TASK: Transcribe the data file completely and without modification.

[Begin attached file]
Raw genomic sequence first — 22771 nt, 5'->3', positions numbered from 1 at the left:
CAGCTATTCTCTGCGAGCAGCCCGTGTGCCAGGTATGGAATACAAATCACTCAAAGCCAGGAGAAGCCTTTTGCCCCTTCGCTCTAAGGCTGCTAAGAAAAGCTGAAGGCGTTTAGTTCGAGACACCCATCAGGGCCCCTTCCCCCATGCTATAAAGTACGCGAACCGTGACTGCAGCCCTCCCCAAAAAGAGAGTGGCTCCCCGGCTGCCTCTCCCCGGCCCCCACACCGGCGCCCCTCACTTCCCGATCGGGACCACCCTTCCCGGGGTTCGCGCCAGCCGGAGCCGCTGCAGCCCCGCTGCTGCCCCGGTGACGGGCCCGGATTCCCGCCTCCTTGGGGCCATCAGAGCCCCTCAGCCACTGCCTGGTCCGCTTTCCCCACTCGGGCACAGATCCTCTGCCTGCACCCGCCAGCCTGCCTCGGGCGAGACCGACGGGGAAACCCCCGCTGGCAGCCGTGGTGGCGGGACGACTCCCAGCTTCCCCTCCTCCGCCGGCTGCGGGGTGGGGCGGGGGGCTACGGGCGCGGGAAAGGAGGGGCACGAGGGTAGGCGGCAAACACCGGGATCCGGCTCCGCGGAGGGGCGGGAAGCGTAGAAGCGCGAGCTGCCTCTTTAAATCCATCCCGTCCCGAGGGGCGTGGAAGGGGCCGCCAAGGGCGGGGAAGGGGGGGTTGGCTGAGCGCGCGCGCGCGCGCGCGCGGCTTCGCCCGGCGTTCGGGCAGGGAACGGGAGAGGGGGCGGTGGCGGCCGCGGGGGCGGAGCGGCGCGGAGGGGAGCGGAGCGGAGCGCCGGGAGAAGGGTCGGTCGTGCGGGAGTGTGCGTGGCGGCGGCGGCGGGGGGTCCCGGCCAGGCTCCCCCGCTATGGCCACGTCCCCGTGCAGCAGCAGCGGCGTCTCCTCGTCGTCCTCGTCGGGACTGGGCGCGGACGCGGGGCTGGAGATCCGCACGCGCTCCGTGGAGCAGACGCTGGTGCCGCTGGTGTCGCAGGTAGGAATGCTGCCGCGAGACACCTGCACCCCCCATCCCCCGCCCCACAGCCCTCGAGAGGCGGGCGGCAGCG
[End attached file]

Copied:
Raw genomic sequence first — 22771 nt, 5'->3', positions numbered from 1 at the left:
CAGCTATTCTCTGCGAGCAGCCCGTGTGCCAGGTATGGAATACAAATCACTCAAAGCCAGGAGAAGCCTTTTGCCCCTTCGCTCTAAGGCTGCTAAGAAAAGCTGAAGGCGTTTAGTTCGAGACACCCATCAGGGCCCCTTCCCCCATGCTATAAAGTACGCGAACCGTGACTGCAGCCCTCCCCAAAAAGAGAGTGGCTCCCCGGCTGCCTCTCCCCGGCCCCCACACCGGCGCCCCTCACTTCCCGATCGGGACCACCCTTCCCGGGGTTCGCGCCAGCCGGAGCCGCTGCAGCCCCGCTGCTGCCCCGGTGACGGGCCCGGATTCCCGCCTCCTTGGGGCCATCAGAGCCCCTCAGCCACTGCCTGGTCCGCTTTCCCCACTCGGGCACAGATCCTCTGCCTGCACCCGCCAGCCTGCCTCGGGCGAGACCGACGGGGAAACCCCCGCTGGCAGCCGTGGTGGCGGGACGACTCCCAGCTTCCCCTCCTCCGCCGGCTGCGGGGTGGGGCGGGGGGCTACGGGCGCGGGAAAGGAGGGGCACGAGGGTAGGCGGCAAACACCGGGATCCGGCTCCGCGGAGGGGCGGGAAGCGTAGAAGCGCGAGCTGCCTCTTTAAATCCATCCCGTCCCGAGGGGCGTGGAAGGGGCCGCCAAGGGCGGGGAAGGGGGGGTTGGCTGAGCGCGCGCGCGCGCGCGCGCGGCTTCGCCCGGCGTTCGGGCAGGGAACGGGAGAGGGGGCGGTGGCGGCCGCGGGGGCGGAGCGGCGCGGAGGGGAGCGGAGCGGAGCGCCGGGAGAAGGGTCGGTCGTGCGGGAGTGTGCGTGGCGGCGGCGGCGGGGGGTCCCGGCCAGGCTCCCCCGCTATGGCCACGTCCCCGTGCAGCAGCAGCGGCGTCTCCTCGTCGTCCTCGTCGGGACTGGGCGCGGACGCGGGGCTGGAGATCCGCACGCGCTCCGTGGAGCAGACGCTGGTGCCGCTGGTGTCGCAGGTAGGAATGCTGCCGCGAGACACCTGCACCCCCCATCCCCCGCCCCACAGCCCTCGAGAGGCGGGCGGCAGCG